Vax Shortages Hit China

Vax Shortages and ineffectiveness haunt China’s internal as well as global vaccine programme …. Writes Dr Varun Sharma

The government and state-run media in China were jubilant after the figures showed the country, which is criticised for the Covid-19 pandemic, exported over 114 million doses of vaccine. It was seen as vaccine diplomacy to build political influence with individual country. China however has hit a snag. China is witnessing a sudden shortage of vaccines to be distributed in the country as well as abroad. And to make the problem worse, many countries have reported low effectiveness of China- manufactured vaccines, showing reluctance. Now the doubts about Covid-19 vaccines could dent China’s diplomacy efforts.

A shipment of China-manufactured Covid-19 vaccine Sinovac arrived in Singapore in March 2020, which Chinese Embassy said would contribute to Singapore’s efforts to defeat the virus and restore normal order of life and economic development. However, the Chinese vaccines are still in a storage facility as Singapore government has decided not to use them owing to lack of transparency in clinical trials. Instead, it has gone ahead with Pfizer-BioNTech and Moderna vaccines.

In Kyrgyzstan too, many people including doctors have refused to use Chinese vaccines and instead expressed desire to use Russian ones.

A top Chinese official recently accepted that China- manufactured vaccines did have very high protection rates. Gao Fu, Director of the China Centers for Disease Control, said: “The protection rates of existing vaccines are not high. It’s now under formal consideration whether we should use different vaccines from different technical lines for the immunization process.”

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The rare admission by top Chinese bureaucrat took social media storm. And as expected, Chinese authorities censored online discussions. Also, the state-run news outlet Global Times carried an interview of Gao Fu, who then called it “a complete misunderstanding”.

While Chinese vaccines Sinopharm and Sinovac have met the World Health Organisation’s (WHO) requirements, China has not released the data of clinical trials with public.

Health regulators dodged the question when asked by a reporter about when the data would be released. There have always been global concerns about Chinese ways of conducting research. In July 2020, questions were raised over fraudulent data in research papers by Chinese-authors since they had used have reused identical sets of images.

A YouGov survey revealed that the most of 19,000 people from across 17 countries were distrustful of the vaccines from China.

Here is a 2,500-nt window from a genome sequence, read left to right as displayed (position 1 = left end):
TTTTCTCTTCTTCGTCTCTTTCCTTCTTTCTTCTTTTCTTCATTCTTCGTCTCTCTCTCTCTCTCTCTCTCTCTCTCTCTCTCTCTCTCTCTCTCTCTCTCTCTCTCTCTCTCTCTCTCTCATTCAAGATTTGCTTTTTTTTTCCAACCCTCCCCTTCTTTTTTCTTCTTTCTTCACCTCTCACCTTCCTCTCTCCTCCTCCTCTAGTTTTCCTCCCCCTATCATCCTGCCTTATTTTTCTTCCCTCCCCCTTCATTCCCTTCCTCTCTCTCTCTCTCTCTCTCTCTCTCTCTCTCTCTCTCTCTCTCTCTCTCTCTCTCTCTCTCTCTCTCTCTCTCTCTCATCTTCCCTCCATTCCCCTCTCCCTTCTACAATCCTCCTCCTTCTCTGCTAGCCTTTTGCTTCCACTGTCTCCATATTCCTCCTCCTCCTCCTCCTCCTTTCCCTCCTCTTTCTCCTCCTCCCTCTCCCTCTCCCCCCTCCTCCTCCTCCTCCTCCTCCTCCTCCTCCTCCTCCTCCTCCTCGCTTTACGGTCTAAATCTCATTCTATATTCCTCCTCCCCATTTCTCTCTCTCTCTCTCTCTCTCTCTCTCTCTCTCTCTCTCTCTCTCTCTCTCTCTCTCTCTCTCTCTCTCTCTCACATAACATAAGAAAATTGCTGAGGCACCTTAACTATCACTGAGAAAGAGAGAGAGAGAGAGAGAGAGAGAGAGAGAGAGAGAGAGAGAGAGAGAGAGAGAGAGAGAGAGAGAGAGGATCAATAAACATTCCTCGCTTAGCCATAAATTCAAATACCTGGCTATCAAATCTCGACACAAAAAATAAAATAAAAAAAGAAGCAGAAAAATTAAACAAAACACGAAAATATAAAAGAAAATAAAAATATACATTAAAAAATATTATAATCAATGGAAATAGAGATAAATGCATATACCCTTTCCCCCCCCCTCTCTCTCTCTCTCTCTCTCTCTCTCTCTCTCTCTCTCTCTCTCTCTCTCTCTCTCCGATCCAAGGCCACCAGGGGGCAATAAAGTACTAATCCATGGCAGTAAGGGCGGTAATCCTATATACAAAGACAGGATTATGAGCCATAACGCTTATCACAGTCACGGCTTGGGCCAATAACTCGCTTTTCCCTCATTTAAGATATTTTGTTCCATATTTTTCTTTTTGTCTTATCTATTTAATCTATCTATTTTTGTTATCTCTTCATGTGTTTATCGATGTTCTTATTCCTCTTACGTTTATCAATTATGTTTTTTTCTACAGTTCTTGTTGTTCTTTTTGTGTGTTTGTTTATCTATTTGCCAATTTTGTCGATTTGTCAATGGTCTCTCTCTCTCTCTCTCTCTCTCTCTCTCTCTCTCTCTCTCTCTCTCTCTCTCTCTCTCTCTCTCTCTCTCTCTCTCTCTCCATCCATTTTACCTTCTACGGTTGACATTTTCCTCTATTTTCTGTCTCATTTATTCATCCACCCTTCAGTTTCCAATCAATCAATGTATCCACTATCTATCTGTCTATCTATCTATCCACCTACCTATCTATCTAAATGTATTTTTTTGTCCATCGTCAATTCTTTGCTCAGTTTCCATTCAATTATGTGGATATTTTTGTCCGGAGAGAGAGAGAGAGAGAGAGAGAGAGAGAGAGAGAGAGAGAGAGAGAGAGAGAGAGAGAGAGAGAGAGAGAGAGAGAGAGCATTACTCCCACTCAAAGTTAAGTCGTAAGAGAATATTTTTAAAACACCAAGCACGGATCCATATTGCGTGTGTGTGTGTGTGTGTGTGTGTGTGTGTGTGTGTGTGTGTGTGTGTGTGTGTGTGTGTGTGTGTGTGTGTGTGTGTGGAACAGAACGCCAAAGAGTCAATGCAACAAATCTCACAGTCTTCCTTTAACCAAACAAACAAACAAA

Inside China too, the vaccination programme is marred by ineffective and inadequate vaccine jabs. Although China was the first country to start vaccinating its nationals, its progress has been quite disappointing. There are just 2.9 doses per resident. 1 According to a survey conducted in February 2020, health professionals are among the most hesitant people among Chinese to take vaccine as 72 percent of them showed lack of confidence.

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“Initially, we know so little about the vaccine, and there’s a lack of evidence to support its safety and efficacy,” a Beijing-based doctor told Financial Times on condition of anonymity. China has ambitious plans of vaccinating 560 million people – 40 percent of its population — by the end of June 2020.2 However, sudden shortage of jabs has derailed the plans. Now, the government in Beijing has asked all local authorities in China to stop compulsory vaccination drives. Again, the Global Times has come up with rebuttal. It said the reports of vaccine shortage was wrong interpretation by the western media of measures to adjust China’s local vaccination programs.

The underperformance of Chinese vaccines could be due to manufacturing issues and vaccine export diplomacy. There have been concerns over safety and side-effects of vaccines produced in China. In the past too, average Chinese people refused to get themselves or their children vaccinated owing to safety issue. There is one more major factor—sale of fake Covid-19 vaccines.

Chinese agencies busted several fake vaccine networks, one of which was found to have produced about 58,000 of fake concoctions. It does have negative impact on the countries that are buying Chinese vaccines. Interpol came across smuggling of such fake Chinese vaccines to South Africa in March this year. These are some of the concerns people have before they tend to get Chinese vaccine jabs.

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